Daily Briefing
March 31, 2005

Arizona border program gets more agents but no drones
By Greta Wodele, CongressDaily

The Homeland Security Department is rolling out the second phase of its Arizona border control program, despite not having a key technology for detecting illegal immigrants entering the country.

Arizona senators and House members sent a letter earlier this month to Homeland Security Secretary Michael Chertoff asking him to reinstate unmanned aerial vehicles for the project.

The lawmakers called the unmanned drones critical to fighting the war on terror and securing the Arizona border by spotting undocumented workers entering the country across the desert. They also requested a comprehensive update on the program by Thursday but it was not clear if they had received the report.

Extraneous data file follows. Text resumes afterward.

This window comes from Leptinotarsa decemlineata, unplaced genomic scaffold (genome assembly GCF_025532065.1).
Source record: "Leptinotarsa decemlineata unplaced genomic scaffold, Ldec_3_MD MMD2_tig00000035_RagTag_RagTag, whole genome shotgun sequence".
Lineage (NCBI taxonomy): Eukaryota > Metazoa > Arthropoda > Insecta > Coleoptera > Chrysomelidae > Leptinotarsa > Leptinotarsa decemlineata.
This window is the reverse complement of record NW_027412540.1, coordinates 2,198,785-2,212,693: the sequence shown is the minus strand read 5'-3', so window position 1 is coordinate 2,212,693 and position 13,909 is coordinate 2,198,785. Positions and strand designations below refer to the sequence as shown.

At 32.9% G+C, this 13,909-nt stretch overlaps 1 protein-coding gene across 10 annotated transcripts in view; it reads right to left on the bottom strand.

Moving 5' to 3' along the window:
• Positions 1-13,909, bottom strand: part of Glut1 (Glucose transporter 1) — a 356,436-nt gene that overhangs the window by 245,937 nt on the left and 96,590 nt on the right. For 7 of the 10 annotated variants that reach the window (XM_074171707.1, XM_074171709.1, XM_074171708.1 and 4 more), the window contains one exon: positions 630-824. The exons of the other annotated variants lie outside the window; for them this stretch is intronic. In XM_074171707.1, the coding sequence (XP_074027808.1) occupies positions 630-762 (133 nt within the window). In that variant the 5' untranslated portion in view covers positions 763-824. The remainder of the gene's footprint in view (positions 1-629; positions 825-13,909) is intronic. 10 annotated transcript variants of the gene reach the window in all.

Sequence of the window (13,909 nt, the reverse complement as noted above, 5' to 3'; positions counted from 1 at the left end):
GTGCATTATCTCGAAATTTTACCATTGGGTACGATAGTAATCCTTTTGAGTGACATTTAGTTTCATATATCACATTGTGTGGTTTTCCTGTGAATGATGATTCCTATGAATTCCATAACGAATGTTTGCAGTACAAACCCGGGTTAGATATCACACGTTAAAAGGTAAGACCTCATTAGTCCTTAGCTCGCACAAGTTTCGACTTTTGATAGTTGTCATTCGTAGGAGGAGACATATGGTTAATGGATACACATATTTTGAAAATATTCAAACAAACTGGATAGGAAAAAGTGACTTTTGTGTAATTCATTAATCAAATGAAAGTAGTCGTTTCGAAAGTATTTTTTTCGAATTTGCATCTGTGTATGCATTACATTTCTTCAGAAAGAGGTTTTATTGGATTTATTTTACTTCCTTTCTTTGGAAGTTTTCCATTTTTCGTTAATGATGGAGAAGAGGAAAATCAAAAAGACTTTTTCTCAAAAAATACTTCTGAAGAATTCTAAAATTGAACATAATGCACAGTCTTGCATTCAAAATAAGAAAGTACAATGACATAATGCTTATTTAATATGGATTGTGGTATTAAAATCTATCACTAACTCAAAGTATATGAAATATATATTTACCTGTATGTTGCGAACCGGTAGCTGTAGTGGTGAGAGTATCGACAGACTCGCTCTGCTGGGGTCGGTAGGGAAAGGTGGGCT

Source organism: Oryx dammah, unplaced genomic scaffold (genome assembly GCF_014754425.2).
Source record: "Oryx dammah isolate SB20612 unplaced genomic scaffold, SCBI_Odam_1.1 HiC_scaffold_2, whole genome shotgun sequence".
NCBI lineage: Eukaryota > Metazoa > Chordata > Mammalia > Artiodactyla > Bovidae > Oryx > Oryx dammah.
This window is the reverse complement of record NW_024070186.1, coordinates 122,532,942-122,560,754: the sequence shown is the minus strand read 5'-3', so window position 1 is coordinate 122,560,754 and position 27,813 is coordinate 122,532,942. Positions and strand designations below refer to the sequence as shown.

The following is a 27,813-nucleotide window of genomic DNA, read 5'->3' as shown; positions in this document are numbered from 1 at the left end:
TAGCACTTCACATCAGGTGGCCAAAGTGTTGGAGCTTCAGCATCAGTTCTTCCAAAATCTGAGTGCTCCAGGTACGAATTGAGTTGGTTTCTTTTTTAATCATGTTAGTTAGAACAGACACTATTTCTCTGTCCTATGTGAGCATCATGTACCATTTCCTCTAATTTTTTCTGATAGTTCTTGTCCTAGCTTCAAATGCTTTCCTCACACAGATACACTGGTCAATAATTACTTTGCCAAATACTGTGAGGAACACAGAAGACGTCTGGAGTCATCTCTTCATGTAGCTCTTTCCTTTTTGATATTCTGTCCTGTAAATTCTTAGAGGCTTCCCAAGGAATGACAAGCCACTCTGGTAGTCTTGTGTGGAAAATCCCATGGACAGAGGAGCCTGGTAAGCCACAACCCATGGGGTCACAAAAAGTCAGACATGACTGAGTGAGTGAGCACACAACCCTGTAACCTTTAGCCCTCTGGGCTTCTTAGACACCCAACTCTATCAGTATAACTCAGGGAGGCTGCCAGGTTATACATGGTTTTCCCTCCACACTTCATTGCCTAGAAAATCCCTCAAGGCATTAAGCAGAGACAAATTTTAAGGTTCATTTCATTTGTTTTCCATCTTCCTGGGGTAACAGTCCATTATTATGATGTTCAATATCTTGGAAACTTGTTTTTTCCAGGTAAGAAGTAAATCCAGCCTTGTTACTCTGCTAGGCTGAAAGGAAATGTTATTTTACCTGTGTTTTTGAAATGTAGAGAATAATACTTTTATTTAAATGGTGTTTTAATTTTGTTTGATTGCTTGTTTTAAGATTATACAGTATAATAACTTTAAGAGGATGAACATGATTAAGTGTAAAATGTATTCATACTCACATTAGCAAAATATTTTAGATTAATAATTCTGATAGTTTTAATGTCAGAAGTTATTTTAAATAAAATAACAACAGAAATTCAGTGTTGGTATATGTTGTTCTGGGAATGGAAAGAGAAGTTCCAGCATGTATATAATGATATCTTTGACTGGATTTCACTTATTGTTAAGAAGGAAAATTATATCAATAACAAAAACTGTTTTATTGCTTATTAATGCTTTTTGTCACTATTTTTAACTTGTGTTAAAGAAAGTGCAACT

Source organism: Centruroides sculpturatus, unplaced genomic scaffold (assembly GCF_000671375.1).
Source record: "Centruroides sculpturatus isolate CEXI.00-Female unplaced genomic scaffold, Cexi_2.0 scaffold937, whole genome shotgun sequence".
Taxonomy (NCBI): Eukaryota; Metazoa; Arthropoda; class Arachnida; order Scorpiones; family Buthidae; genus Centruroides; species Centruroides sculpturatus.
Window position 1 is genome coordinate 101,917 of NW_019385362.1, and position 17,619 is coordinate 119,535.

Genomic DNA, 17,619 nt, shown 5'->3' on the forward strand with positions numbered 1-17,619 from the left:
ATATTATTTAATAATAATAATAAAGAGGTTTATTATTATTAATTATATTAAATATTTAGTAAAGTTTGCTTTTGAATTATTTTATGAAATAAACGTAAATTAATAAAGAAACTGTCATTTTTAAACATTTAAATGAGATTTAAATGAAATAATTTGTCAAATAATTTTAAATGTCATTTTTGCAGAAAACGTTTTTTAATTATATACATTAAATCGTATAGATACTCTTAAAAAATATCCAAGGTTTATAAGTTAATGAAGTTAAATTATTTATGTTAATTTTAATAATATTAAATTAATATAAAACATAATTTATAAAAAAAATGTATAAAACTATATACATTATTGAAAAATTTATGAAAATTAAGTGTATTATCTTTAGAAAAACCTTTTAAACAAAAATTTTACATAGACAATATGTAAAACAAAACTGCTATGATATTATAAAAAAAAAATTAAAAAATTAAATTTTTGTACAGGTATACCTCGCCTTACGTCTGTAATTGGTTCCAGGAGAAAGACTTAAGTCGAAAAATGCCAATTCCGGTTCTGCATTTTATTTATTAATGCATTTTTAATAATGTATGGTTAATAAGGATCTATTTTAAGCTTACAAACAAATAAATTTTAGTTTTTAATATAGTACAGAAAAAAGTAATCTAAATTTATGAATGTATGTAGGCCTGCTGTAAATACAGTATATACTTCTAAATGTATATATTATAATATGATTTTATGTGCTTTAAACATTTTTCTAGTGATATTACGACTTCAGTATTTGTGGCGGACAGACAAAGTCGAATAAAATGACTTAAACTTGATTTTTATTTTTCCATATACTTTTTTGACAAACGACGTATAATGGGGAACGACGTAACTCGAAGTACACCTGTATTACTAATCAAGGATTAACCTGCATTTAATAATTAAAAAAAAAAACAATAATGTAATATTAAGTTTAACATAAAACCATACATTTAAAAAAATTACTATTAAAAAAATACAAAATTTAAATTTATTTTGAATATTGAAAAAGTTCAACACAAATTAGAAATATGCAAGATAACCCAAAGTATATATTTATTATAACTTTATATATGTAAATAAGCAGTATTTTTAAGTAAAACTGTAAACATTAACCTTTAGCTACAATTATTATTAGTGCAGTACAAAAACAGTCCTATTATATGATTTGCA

The UAV program was grounded in January when the Homeland Security Department's contract with the Defense Department to borrow two of their drones expired.

Homeland Security officials announced Tuesday they were expanding the Arizona Border Control initiative by increasing the number of patrol agents by 25 percent and temporarily assigning helicopters and other aircraft to patrol the area. A Homeland Security Department spokeswoman in Tucson said Thursday the department is not planning to deploy UAVs because they are "still in the evaluation phase" to review their performance from last year.

Former Deputy Homeland Security Secretary James Loy told the House Homeland Security Appropriations Subcommittee in February that UAVs proved "invaluable" and it was "shortsighted" of the department to allow the contract to expire without starting the bidding process to purchase them. Loy also said the UAV initiative was only a test project, not a "full-fledged program," but added he was calling the Defense Department to "plug back in as quickly as we can" the drones. At the hearing, Rep. Jim Kolbe, R-Ariz., argued the department should have taken action to prevent a "gap" heading into the summer season when hundreds of people die in the desert heat trying to enter the country. Last year, Kolbe said, 190 people died.